White South African farmers are enrolling in specially designed self-defense courses based on fears that they’ll be attacked by black South Africans.
According to Newsweek, which cites local news sources, a number of white farmers have tapped Idan Abolnik, a former soldier with the Israeli special forces, to help them protect themselves. This follows the South African Parliament’s move earlier this year to redistribute land from white South African farmers to black workers, raising fears among those white farmers of violent attacks.
The South African government has said that it will not compensate the farmers for their land.
Abolnik told South African TV channel News 24 that his class is specially designed for the farmers, focusing on a “a variety of different attacks” using weapons and hand-to-hand combat.
“We train them to deal with a variety of different attacks. We teach them hand-to-hand combat, bush warfare, semi-bush warfare, urban warfare and how to collect information,” he said.
Marli Swanepoel, one of Abolnik’s students, says she’s targeted because she’s a white landowner.
“What is happening in our country is intense and I get very emotional,” she told Sky News. “Our people are getting murdered, tortured. Our old people can’t defend themselves and are being burned with cooking oil.”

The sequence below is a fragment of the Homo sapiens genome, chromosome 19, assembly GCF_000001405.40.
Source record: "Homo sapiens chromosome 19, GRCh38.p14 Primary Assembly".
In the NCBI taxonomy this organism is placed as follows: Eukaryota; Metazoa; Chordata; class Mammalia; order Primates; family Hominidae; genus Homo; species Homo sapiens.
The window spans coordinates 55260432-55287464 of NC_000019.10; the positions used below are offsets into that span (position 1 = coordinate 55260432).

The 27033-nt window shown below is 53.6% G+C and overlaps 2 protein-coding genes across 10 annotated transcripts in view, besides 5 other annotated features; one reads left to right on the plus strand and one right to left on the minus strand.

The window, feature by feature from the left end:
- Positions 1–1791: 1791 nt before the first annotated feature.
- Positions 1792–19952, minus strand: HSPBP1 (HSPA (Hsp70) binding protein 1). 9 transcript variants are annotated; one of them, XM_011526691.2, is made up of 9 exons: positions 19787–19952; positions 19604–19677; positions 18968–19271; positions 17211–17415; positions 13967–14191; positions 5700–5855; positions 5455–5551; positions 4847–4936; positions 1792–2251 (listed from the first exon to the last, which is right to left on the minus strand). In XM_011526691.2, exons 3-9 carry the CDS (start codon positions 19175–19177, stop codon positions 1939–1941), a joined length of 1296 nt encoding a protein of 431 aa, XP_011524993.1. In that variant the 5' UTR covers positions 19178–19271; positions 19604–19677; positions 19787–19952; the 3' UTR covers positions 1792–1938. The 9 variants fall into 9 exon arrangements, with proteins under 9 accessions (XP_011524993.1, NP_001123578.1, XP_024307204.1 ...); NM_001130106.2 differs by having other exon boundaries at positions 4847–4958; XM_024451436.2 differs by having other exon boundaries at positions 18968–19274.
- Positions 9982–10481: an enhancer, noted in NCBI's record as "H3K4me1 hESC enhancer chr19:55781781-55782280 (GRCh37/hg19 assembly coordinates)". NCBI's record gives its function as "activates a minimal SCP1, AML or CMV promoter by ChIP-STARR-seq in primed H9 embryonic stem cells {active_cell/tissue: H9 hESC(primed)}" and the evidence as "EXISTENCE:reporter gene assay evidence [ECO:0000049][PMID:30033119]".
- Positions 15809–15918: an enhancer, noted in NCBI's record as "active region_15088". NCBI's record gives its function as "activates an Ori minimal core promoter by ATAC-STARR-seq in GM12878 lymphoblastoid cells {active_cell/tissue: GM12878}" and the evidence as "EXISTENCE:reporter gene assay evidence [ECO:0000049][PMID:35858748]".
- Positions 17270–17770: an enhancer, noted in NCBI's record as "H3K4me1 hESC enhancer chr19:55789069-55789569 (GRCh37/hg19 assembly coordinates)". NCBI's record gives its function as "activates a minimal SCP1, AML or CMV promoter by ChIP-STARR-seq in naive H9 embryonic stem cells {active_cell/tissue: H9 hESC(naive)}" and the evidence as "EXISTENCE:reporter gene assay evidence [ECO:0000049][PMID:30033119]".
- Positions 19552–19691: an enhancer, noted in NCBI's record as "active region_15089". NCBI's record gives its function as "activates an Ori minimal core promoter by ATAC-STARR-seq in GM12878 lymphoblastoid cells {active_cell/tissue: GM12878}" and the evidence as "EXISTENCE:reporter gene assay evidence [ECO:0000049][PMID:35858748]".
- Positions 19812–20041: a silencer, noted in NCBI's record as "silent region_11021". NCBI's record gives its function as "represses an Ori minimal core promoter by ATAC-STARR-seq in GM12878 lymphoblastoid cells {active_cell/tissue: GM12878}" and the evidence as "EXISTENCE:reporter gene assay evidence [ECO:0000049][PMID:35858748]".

While the farmers say violence against them has surged recently, no available data backs up that claim.
AgriSA, an agricultural organization, found that murders of farmers were at a 20-year low, according to Newsweek, which reports that between 2017 and 2018, 47 farmers were murdered—down from 66 in the previous year.
The reports adds that the deadliest period for farmers was between 1997 and 1998, when 153 were murdered; the most recent data has the number of farm workers killed at less than a third of that. There has been a “small uptick” in nonlethal attacks on farmers, Newsweek notes.
None of the data is disaggregated by race, meaning that this number includes black farmworkers, too.
Still, the panic over what may happen to white South African farmers has spread. Some Americans started a petition to give them special refugee status, while an Australian minister recently called for “special attention” to be given to the farmers, saying that they needed aid “from a civilized country like ours.”
South Africa demanded a retraction from Australia for the comments.
South African International Relations Minister Lindiwe Sisulu told The Guardian there is no need for the farmers—or anyone else—to fear.
“We are engaged in a process of land redistribution, which is very important to address the imbalances of the past,” Sisulu said. “But it is going to be done legally, and with due consideration of the economic impact and impact on individuals.”